Diabetes: A group of diabetic patients received three twenty minute far infrared sessions weekly for three months. They reported improvement in their quality of life as measured by pre and post treatment questionnaires.

Detoxification: Traditional radiant heat saunas have been used in concert with diet, exercise, and nutritional supplementation in several treatment protocols. Heavy metals such as lead, mercury, cadmium, nickel, and antimony are released in sweat, but the concentration in perspiration is not as great as that found in the urine. There are currently no studies reporting the effectiveness of infrared saunas either alone or in concert with other detoxification modalities.

Sauna use, whether conventional or infrared, is generally safe. Individuals with a history of heart disease should use conventional saunas with caution because the high temperatures involved have been shown to cause ischemia (a decrease in the amount of oxygen reaching the heart muscle). A sauna should not be taken after consuming alcoholic beverages because the dehydrating effects of the alcohol could compromise the body’s ability to deal with fluid losses due to sweating. Those using tranquilizers or other medications known to cause sedation should not use a sauna because of the risk of falling asleep and remaining in the sauna for a longer period than is generally recognized as safe. Women should avoid saunas for at least the first three months of pregnancy since elevated body temperatures have been known to cause birth defects.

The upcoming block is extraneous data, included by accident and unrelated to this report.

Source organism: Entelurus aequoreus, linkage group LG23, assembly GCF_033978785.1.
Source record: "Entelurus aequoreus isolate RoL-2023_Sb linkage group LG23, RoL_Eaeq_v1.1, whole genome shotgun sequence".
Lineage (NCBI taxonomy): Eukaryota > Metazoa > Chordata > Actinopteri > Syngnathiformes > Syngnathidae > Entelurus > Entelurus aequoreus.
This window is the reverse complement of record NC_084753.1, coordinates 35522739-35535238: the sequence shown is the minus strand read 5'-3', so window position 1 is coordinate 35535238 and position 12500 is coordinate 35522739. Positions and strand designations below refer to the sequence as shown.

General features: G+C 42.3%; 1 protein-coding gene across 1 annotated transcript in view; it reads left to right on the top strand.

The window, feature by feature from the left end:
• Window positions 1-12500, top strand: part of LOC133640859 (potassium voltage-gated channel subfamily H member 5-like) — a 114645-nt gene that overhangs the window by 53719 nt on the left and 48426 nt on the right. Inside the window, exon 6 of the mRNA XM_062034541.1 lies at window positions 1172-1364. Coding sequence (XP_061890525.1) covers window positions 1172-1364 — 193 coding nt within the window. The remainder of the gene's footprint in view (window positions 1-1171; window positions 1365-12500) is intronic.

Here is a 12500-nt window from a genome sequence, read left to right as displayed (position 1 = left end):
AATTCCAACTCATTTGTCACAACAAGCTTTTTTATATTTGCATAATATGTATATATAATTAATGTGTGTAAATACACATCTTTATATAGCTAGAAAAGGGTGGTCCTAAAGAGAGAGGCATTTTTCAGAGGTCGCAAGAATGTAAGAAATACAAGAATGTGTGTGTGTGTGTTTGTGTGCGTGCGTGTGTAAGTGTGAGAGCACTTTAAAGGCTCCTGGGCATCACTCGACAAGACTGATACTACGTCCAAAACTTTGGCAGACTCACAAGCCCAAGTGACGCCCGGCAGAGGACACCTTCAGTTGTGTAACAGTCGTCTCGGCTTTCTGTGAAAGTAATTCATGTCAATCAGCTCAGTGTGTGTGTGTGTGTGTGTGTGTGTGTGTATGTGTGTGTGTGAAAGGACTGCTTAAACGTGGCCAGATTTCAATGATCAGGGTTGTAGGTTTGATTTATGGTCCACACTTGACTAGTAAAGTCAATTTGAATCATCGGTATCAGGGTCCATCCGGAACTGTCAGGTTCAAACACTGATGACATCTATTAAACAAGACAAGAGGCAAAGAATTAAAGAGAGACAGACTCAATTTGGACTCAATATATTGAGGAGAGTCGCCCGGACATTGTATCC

In the final analysis, the primary benefit of sauna use appears to be relaxation. Raising the body temperature in the evening can result in a more restful sleep. This is because a falling body temperature promotes the onset of sleep. Consistent use may bring improvements in blood pressure, mood, and chronic pain, but claims that sauna use will burn a significant number of calories, eliminate cellulite, and remove significant amounts of toxins from the body should not be taken seriously.

If you are considering purchasing a sauna it is advisable to try a few sessions before doing so. If you have a friend or relative who owns a sauna they may be willing to let you try out their unit. If not, it should be possible to use one at a local spa. If you find the experience relaxing and enjoyable proceed with the purchase, but do not buy a home sauna based upon the exaggerated health claims of manufacturers and distributors.